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Biotech Growth: political meddling is a buying opportunity

14 July 2017

Biotechnology stocks have come under political pressure in the US, but history suggests they will recover strongly, says Biotech Growth manager Sven Borho.

Biotech Growth (BIOG) manager Sven Borho believes the political pressure being placed on biotechnology stocks in the US is throwing up a host of buying opportunities in the sector.

After a breakneck three-year rally, biotechnology stocks have been under a cloud ever since then-US presidential candidate Hillary Clinton fired off a tweet hitting out at ‘price gouging’ in the sector in September 2015.

Rhetoric on drug pricing was a strong feature of the US presidential campaign, and the pressure on the sector did not let up with the shock election of Donald Trump in November.

Trump sparked a fresh slide in biotechnology stocks in January, when he claimed that pharmaceutical companies were ‘getting away with murder’ in the pricing of their products.

Speaking at Biotech Growth’s annual general meeting this week, Borho, a partner at the trust’s managers OrbiMed, argued the political pressure facing the sector presented a buying opportunity, pointing to the impact of past political interventions.

He drew on the example of 1993, when then-first lady Hillary Clinton’s healthcare reform prompted a slide in the sector, which later rallied strongly following the failure to gain support for the reforms.

‘I hope history repeats itself,’ said Borho. ‘The best buying opportunities are always when politicians are involved in our sector.’

He pointed to Trump’s draft executive order on drug pricing, revealed by The New York Times last month, which failed to match up to the president's rhetoric.

‘There’s nothing in there about drug price controls or the government negotiating drug prices directly,’ he said. ‘If you have innovation, you will still be free to charge the prices the market will bear.’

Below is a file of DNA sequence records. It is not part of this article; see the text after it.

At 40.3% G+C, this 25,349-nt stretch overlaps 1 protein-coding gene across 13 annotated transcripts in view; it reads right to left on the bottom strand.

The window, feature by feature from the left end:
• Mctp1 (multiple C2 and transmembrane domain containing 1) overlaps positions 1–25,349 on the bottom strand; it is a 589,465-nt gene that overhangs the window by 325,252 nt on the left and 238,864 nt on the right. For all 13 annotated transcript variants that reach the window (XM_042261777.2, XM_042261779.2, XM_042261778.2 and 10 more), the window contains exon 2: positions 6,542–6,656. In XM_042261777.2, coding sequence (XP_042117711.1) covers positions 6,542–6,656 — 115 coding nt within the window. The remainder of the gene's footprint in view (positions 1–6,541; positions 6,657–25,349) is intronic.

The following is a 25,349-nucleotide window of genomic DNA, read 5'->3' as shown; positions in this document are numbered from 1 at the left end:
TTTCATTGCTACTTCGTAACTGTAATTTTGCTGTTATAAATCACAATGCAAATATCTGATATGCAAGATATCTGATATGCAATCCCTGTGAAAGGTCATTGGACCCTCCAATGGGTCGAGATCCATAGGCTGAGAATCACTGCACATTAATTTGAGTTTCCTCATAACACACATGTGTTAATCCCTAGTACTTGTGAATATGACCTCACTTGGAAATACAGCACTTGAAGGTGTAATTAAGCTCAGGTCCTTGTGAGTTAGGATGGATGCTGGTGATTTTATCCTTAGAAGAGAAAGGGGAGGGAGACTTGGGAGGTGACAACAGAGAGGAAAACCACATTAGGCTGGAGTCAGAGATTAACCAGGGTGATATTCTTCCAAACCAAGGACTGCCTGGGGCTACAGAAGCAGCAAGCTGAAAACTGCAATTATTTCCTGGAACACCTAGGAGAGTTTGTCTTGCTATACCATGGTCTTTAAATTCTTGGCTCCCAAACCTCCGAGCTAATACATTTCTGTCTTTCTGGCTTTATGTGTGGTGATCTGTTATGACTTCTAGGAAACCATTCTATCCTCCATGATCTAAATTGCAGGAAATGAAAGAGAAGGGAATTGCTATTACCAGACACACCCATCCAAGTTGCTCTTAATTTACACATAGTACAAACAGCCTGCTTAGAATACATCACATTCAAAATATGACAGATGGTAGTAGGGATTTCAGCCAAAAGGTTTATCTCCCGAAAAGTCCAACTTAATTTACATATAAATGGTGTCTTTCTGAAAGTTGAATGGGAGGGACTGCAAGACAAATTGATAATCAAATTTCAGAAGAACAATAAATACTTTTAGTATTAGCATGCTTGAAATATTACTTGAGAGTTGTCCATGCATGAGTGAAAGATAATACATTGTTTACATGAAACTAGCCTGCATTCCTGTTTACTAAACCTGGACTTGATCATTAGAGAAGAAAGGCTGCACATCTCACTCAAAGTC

Borho said fears over political meddling had created a ‘tremendous opportunity’, with big ‘dislocations’ in biotech valuations and companies poised to unleash cash on mergers and acquisitions once uncertainties were lifted.

He pointed to large-cap biotech stocks as an example. Around two-thirds of the trust is held in large-cap stocks, with the managers having seized on a rare discount in valuations versus the wider market that emerged in mid-2015.

Borho believed that situation would quickly reverse itself, but the sector has persisted in trailing the market. ‘Boy, were we wrong,’ said Borho.

That has seen Biotech Growth lag rivals over one year and three, although still edge ahead of the index, with returns of 20.8% and 65.4% respectively.

And Borho believes cheap valuations for large cap biotech growing at three times the pace of the wider market can’t persist for much longer. ‘This is a major dislocation –it’s irrational with the prospects of these companies,’ he said.

‘Even though it was the wrong call last year, we feel really strongly being overweight these cheap large cap biotech companies is the right call,’ he said.

And if valuations do not recover, Borho believes takeovers could force the issue. ‘If the market doesn’t take care of the dislocation, mergers and acquisitions will,’ he said.

Borho argued that political uncertainty, not only over drug pricing but also the outcome of Trump’s plans to reform tax, had forced companies to sit on their hands.

‘All of this cash is sitting on the sidelines and they haven’t put it to work,’ he said. ‘As soon as this clarifies over the coming weeks, mergers and acquisitions are going to be a major driver in our sector.’

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